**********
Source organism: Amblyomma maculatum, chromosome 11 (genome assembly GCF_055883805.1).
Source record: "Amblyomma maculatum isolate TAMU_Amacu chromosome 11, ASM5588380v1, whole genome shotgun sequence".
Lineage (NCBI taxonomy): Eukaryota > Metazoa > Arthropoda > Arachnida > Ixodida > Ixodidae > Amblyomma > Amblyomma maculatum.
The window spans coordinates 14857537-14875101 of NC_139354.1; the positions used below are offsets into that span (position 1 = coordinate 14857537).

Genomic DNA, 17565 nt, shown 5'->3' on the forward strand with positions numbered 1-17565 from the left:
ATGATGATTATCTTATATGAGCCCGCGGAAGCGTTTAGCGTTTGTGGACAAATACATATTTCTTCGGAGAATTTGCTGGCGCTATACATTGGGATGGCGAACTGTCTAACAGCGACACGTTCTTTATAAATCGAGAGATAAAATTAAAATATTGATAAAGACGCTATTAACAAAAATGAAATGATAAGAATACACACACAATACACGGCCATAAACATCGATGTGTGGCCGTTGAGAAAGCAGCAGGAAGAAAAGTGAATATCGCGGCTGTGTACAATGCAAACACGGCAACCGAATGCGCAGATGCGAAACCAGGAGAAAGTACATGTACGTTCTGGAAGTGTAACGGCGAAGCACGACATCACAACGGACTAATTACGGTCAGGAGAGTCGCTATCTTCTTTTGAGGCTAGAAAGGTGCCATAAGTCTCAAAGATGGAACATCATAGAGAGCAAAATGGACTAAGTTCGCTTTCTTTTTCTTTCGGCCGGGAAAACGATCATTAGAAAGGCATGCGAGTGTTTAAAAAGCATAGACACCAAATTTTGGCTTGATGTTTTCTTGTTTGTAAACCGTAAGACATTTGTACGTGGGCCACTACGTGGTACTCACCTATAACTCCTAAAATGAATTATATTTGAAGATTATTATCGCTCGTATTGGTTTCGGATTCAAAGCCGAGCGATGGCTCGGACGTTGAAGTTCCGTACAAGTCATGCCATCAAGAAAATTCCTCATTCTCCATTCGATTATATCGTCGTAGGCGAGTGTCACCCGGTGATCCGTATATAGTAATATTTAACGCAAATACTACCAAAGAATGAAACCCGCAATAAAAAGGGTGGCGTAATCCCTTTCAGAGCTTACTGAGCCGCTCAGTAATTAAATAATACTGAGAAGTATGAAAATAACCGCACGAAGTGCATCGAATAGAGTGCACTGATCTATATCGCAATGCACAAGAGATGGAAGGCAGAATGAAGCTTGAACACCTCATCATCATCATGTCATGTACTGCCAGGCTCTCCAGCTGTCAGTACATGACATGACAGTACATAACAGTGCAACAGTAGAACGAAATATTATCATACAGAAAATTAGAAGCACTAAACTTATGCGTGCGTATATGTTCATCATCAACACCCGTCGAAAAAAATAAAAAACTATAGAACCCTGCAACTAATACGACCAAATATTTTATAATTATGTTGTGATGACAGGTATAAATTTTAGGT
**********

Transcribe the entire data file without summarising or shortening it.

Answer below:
Source organism: Amblyomma maculatum, chromosome 11 (genome assembly GCF_055883805.1).
Source record: "Amblyomma maculatum isolate TAMU_Amacu chromosome 11, ASM5588380v1, whole genome shotgun sequence".
Lineage (NCBI taxonomy): Eukaryota > Metazoa > Arthropoda > Arachnida > Ixodida > Ixodidae > Amblyomma > Amblyomma maculatum.
The window spans coordinates 14857537-14875101 of NC_139354.1; the positions used below are offsets into that span (position 1 = coordinate 14857537).

Genomic DNA, 17565 nt, shown 5'->3' on the forward strand with positions numbered 1-17565 from the left:
ATGATGATTATCTTATATGAGCCCGCGGAAGCGTTTAGCGTTTGTGGACAAATACATATTTCTTCGGAGAATTTGCTGGCGCTATACATTGGGATGGCGAACTGTCTAACAGCGACACGTTCTTTATAAATCGAGAGATAAAATTAAAATATTGATAAAGACGCTATTAACAAAAATGAAATGATAAGAATACACACACAATACACGGCCATAAACATCGATGTGTGGCCGTTGAGAAAGCAGCAGGAAGAAAAGTGAATATCGCGGCTGTGTACAATGCAAACACGGCAACCGAATGCGCAGATGCGAAACCAGGAGAAAGTACATGTACGTTCTGGAAGTGTAACGGCGAAGCACGACATCACAACGGACTAATTACGGTCAGGAGAGTCGCTATCTTCTTTTGAGGCTAGAAAGGTGCCATAAGTCTCAAAGATGGAACATCATAGAGAGCAAAATGGACTAAGTTCGCTTTCTTTTTCTTTCGGCCGGGAAAACGATCATTAGAAAGGCATGCGAGTGTTTAAAAAGCATAGACACCAAATTTTGGCTTGATGTTTTCTTGTTTGTAAACCGTAAGACATTTGTACGTGGGCCACTACGTGGTACTCACCTATAACTCCTAAAATGAATTATATTTGAAGATTATTATCGCTCGTATTGGTTTCGGATTCAAAGCCGAGCGATGGCTCGGACGTTGAAGTTCCGTACAAGTCATGCCATCAAGAAAATTCCTCATTCTCCATTCGATTATATCGTCGTAGGCGAGTGTCACCCGGTGATCCGTATATAGTAATATTTAACGCAAATACTACCAAAGAATGAAACCCGCAATAAAAAGGGTGGCGTAATCCCTTTCAGAGCTTACTGAGCCGCTCAGTAATTAAATAATACTGAGAAGTATGAAAATAACCGCACGAAGTGCATCGAATAGAGTGCACTGATCTATATCGCAATGCACAAGAGATGGAAGGCAGAATGAAGCTTGAACACCTCATCATCATCATGTCATGTACTGCCAGGCTCTCCAGCTGTCAGTACATGACATGACAGTACATAACAGTGCAACAGTAGAACGAAATATTATCATACAGAAAATTAGAAGCACTAAACTTATGCGTGCGTATATGTTCATCATCAACACCCGTCGAAAAAAATAAAAAACTATAGAACCCTGCAACTAATACGACCAAATATTTTATAATTATGTTGTGATGACAGGTATAAATTTTAGGT